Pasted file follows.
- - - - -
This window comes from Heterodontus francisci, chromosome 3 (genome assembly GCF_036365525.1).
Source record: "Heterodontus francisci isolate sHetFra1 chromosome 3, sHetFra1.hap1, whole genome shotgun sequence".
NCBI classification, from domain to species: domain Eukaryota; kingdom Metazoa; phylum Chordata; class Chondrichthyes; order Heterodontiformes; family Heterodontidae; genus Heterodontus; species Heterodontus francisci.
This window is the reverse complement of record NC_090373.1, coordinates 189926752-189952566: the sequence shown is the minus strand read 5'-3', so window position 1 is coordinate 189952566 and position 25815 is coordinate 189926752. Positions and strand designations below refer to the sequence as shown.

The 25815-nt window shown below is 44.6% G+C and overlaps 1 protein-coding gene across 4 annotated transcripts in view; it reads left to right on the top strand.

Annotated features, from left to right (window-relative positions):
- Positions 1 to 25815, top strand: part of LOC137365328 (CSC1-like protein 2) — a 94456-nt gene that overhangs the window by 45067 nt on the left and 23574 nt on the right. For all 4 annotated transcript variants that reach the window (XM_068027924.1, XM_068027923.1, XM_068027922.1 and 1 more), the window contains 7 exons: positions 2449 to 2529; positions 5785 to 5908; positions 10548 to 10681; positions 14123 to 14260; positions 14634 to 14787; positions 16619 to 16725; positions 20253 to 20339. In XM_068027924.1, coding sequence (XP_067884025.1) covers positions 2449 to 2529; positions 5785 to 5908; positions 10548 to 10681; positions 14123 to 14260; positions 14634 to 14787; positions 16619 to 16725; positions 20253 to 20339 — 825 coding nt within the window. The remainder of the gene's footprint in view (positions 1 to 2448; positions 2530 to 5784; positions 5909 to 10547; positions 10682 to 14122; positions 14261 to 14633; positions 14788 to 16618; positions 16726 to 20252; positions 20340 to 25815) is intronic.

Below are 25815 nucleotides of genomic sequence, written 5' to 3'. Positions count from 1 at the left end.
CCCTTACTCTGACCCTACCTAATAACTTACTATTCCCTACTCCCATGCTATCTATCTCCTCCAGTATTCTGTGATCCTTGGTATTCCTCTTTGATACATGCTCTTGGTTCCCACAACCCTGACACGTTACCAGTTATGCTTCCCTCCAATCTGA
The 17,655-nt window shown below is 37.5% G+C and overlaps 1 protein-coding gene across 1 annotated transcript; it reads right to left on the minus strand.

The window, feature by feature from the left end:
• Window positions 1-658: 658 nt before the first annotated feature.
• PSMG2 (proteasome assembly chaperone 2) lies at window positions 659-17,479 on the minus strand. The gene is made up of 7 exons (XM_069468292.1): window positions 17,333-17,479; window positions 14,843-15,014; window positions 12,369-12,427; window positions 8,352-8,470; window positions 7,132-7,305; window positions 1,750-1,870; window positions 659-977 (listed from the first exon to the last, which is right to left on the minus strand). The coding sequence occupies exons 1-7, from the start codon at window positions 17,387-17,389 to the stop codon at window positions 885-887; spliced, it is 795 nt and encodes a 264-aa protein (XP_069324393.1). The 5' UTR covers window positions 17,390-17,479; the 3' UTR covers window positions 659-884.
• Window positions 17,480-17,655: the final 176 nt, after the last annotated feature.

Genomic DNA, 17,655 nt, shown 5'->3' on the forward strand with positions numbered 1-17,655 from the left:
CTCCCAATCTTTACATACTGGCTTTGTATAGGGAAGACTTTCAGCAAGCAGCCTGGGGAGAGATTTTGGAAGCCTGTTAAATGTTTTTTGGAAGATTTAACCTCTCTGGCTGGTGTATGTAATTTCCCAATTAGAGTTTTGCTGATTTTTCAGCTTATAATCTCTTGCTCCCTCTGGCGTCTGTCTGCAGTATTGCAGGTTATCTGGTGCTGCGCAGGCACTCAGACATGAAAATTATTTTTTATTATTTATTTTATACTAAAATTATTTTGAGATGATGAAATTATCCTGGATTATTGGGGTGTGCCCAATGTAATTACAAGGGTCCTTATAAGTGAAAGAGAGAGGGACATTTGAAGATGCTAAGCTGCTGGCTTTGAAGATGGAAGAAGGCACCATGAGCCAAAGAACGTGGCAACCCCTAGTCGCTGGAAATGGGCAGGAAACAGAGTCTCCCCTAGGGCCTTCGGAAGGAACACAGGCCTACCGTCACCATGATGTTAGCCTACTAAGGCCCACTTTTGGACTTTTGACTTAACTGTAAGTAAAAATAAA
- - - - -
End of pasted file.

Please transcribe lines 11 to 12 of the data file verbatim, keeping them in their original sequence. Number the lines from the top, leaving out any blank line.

The window, feature by feature from the left end:
• Window positions 1-658: 658 nt before the first annotated feature.